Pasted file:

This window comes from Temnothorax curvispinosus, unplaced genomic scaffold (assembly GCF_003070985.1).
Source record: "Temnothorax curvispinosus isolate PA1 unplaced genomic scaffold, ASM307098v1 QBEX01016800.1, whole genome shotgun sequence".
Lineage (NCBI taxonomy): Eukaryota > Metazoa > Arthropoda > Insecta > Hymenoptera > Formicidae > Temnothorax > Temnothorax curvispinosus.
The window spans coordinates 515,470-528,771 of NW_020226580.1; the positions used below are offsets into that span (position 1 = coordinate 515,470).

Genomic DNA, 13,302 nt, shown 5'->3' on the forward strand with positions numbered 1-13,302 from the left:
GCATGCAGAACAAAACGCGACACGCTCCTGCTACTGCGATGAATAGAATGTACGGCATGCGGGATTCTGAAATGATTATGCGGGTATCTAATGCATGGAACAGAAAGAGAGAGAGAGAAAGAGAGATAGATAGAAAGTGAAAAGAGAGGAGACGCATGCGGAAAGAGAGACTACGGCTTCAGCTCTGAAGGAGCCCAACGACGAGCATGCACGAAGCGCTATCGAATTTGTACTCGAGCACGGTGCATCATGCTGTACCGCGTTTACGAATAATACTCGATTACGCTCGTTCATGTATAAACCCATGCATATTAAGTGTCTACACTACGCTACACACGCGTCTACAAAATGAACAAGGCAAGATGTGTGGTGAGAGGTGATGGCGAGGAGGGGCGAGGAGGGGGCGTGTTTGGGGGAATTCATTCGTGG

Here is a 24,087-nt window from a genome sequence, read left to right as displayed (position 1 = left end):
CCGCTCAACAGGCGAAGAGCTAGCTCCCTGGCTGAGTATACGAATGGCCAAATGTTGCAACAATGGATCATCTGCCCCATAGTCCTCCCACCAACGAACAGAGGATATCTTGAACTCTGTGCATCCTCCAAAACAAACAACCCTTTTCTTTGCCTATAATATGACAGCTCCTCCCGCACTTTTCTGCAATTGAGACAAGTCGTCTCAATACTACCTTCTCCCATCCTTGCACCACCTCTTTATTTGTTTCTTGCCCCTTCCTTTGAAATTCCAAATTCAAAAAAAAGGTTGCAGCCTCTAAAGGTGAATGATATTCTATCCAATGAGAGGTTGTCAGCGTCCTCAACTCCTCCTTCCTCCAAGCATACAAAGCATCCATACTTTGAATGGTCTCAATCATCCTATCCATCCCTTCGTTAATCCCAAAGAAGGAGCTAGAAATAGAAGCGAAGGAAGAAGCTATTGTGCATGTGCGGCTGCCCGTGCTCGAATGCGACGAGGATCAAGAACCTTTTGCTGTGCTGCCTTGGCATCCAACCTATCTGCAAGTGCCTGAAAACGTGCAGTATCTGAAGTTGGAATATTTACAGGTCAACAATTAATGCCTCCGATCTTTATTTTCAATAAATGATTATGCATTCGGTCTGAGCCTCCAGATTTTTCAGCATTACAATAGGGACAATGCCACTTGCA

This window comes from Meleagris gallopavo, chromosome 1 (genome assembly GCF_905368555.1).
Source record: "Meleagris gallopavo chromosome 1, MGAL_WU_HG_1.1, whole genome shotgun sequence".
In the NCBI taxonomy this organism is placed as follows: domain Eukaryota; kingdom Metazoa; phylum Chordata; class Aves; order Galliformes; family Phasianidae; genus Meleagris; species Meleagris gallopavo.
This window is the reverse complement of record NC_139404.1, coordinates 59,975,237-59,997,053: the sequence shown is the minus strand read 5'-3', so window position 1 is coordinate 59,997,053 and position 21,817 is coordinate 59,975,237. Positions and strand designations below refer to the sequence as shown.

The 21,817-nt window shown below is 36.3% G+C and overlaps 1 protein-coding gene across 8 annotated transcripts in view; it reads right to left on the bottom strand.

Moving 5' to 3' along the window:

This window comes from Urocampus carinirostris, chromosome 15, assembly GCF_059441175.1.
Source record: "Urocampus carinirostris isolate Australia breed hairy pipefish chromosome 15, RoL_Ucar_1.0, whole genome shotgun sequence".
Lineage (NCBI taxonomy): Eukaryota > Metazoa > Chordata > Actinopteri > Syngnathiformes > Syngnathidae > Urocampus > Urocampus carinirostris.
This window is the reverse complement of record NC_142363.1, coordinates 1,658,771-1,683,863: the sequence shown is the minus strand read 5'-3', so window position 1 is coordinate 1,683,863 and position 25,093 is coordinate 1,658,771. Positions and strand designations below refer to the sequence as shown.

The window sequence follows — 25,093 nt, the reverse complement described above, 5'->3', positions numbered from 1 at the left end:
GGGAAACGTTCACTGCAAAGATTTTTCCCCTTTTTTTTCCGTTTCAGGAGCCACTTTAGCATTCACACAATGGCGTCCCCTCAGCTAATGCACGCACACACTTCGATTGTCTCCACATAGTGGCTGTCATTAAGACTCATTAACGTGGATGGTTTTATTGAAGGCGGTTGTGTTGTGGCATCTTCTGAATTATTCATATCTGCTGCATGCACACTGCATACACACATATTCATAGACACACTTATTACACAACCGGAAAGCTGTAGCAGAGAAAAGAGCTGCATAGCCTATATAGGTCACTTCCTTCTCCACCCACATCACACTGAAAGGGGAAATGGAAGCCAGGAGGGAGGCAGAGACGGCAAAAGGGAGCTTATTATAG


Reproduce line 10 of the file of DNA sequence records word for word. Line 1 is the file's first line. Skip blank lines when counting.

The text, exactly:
Source record: "Meleagris gallopavo chromosome 1, MGAL_WU_HG_1.1, whole genome shotgun sequence".